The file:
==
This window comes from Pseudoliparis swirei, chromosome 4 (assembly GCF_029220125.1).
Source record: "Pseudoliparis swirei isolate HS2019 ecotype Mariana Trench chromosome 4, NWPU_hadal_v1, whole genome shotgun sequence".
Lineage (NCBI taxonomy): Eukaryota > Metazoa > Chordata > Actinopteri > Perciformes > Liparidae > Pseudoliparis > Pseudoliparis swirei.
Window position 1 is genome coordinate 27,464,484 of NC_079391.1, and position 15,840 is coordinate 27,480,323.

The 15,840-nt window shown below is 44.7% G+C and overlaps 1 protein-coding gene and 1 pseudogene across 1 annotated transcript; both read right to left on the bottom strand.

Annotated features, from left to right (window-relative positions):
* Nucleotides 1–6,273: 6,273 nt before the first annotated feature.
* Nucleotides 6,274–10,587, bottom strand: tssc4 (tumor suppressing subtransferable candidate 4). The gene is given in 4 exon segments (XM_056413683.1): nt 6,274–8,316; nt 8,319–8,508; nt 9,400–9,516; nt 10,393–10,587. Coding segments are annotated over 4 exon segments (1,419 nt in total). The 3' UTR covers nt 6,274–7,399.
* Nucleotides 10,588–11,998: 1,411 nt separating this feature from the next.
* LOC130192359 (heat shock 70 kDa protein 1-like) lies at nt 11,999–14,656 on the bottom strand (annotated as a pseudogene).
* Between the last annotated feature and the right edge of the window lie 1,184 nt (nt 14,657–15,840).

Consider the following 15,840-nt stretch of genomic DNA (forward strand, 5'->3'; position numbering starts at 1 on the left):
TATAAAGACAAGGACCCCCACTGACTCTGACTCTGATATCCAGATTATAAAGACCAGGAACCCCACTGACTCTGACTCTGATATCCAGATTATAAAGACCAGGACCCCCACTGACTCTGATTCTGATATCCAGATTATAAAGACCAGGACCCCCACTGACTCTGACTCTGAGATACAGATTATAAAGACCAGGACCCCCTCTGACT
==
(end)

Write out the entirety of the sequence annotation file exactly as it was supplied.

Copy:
This window comes from Pseudoliparis swirei, chromosome 4 (assembly GCF_029220125.1).
Source record: "Pseudoliparis swirei isolate HS2019 ecotype Mariana Trench chromosome 4, NWPU_hadal_v1, whole genome shotgun sequence".
Lineage (NCBI taxonomy): Eukaryota > Metazoa > Chordata > Actinopteri > Perciformes > Liparidae > Pseudoliparis > Pseudoliparis swirei.
Window position 1 is genome coordinate 27,464,484 of NC_079391.1, and position 15,840 is coordinate 27,480,323.

The 15,840-nt window shown below is 44.7% G+C and overlaps 1 protein-coding gene and 1 pseudogene across 1 annotated transcript; both read right to left on the bottom strand.

Annotated features, from left to right (window-relative positions):
* Nucleotides 1–6,273: 6,273 nt before the first annotated feature.
* Nucleotides 6,274–10,587, bottom strand: tssc4 (tumor suppressing subtransferable candidate 4). The gene is given in 4 exon segments (XM_056413683.1): nt 6,274–8,316; nt 8,319–8,508; nt 9,400–9,516; nt 10,393–10,587. Coding segments are annotated over 4 exon segments (1,419 nt in total). The 3' UTR covers nt 6,274–7,399.
* Nucleotides 10,588–11,998: 1,411 nt separating this feature from the next.
* LOC130192359 (heat shock 70 kDa protein 1-like) lies at nt 11,999–14,656 on the bottom strand (annotated as a pseudogene).
* Between the last annotated feature and the right edge of the window lie 1,184 nt (nt 14,657–15,840).

Consider the following 15,840-nt stretch of genomic DNA (forward strand, 5'->3'; position numbering starts at 1 on the left):
TATAAAGACAAGGACCCCCACTGACTCTGACTCTGATATCCAGATTATAAAGACCAGGAACCCCACTGACTCTGACTCTGATATCCAGATTATAAAGACCAGGACCCCCACTGACTCTGATTCTGATATCCAGATTATAAAGACCAGGACCCCCACTGACTCTGACTCTGAGATACAGATTATAAAGACCAGGACCCCCTCTGACT